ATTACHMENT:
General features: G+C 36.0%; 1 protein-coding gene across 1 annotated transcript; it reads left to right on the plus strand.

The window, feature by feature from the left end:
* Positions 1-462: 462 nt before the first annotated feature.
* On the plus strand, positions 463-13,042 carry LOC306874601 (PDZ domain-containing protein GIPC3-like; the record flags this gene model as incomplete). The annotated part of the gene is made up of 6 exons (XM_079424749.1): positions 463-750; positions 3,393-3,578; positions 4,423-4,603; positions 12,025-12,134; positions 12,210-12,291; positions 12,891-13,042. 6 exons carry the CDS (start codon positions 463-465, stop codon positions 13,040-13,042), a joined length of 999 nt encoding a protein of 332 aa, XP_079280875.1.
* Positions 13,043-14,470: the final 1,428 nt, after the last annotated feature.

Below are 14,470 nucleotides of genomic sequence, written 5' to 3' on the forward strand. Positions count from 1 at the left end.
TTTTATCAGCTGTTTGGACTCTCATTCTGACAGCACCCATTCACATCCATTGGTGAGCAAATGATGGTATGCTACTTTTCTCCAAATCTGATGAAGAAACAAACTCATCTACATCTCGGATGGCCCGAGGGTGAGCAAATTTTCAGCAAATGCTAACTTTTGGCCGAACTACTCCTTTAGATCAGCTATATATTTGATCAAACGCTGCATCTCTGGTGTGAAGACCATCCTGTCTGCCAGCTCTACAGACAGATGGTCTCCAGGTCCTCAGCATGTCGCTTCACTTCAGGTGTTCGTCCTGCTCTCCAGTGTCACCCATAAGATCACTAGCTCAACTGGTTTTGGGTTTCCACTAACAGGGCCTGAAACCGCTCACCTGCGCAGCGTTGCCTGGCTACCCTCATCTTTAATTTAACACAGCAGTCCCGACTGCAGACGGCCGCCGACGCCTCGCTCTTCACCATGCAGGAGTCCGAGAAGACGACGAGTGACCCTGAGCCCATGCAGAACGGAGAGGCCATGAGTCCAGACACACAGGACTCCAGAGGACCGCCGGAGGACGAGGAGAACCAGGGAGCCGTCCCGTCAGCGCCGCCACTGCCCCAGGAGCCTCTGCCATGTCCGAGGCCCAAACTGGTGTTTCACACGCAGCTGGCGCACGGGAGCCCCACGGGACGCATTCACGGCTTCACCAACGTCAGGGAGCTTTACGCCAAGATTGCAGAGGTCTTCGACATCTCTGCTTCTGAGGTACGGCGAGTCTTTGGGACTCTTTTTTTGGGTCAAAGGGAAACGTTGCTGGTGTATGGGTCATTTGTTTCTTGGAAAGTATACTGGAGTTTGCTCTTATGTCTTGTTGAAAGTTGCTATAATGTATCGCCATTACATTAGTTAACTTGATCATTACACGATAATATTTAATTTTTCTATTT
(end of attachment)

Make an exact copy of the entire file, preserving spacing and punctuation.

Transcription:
General features: G+C 36.0%; 1 protein-coding gene across 1 annotated transcript; it reads left to right on the plus strand.

The window, feature by feature from the left end:
* Positions 1-462: 462 nt before the first annotated feature.
* On the plus strand, positions 463-13,042 carry LOC306874601 (PDZ domain-containing protein GIPC3-like; the record flags this gene model as incomplete). The annotated part of the gene is made up of 6 exons (XM_079424749.1): positions 463-750; positions 3,393-3,578; positions 4,423-4,603; positions 12,025-12,134; positions 12,210-12,291; positions 12,891-13,042. 6 exons carry the CDS (start codon positions 463-465, stop codon positions 13,040-13,042), a joined length of 999 nt encoding a protein of 332 aa, XP_079280875.1.
* Positions 13,043-14,470: the final 1,428 nt, after the last annotated feature.

Below are 14,470 nucleotides of genomic sequence, written 5' to 3' on the forward strand. Positions count from 1 at the left end.
TTTTATCAGCTGTTTGGACTCTCATTCTGACAGCACCCATTCACATCCATTGGTGAGCAAATGATGGTATGCTACTTTTCTCCAAATCTGATGAAGAAACAAACTCATCTACATCTCGGATGGCCCGAGGGTGAGCAAATTTTCAGCAAATGCTAACTTTTGGCCGAACTACTCCTTTAGATCAGCTATATATTTGATCAAACGCTGCATCTCTGGTGTGAAGACCATCCTGTCTGCCAGCTCTACAGACAGATGGTCTCCAGGTCCTCAGCATGTCGCTTCACTTCAGGTGTTCGTCCTGCTCTCCAGTGTCACCCATAAGATCACTAGCTCAACTGGTTTTGGGTTTCCACTAACAGGGCCTGAAACCGCTCACCTGCGCAGCGTTGCCTGGCTACCCTCATCTTTAATTTAACACAGCAGTCCCGACTGCAGACGGCCGCCGACGCCTCGCTCTTCACCATGCAGGAGTCCGAGAAGACGACGAGTGACCCTGAGCCCATGCAGAACGGAGAGGCCATGAGTCCAGACACACAGGACTCCAGAGGACCGCCGGAGGACGAGGAGAACCAGGGAGCCGTCCCGTCAGCGCCGCCACTGCCCCAGGAGCCTCTGCCATGTCCGAGGCCCAAACTGGTGTTTCACACGCAGCTGGCGCACGGGAGCCCCACGGGACGCATTCACGGCTTCACCAACGTCAGGGAGCTTTACGCCAAGATTGCAGAGGTCTTCGACATCTCTGCTTCTGAGGTACGGCGAGTCTTTGGGACTCTTTTTTTGGGTCAAAGGGAAACGTTGCTGGTGTATGGGTCATTTGTTTCTTGGAAAGTATACTGGAGTTTGCTCTTATGTCTTGTTGAAAGTTGCTATAATGTATCGCCATTACATTAGTTAACTTGATCATTACACGATAATATTTAATTTTTCTATTT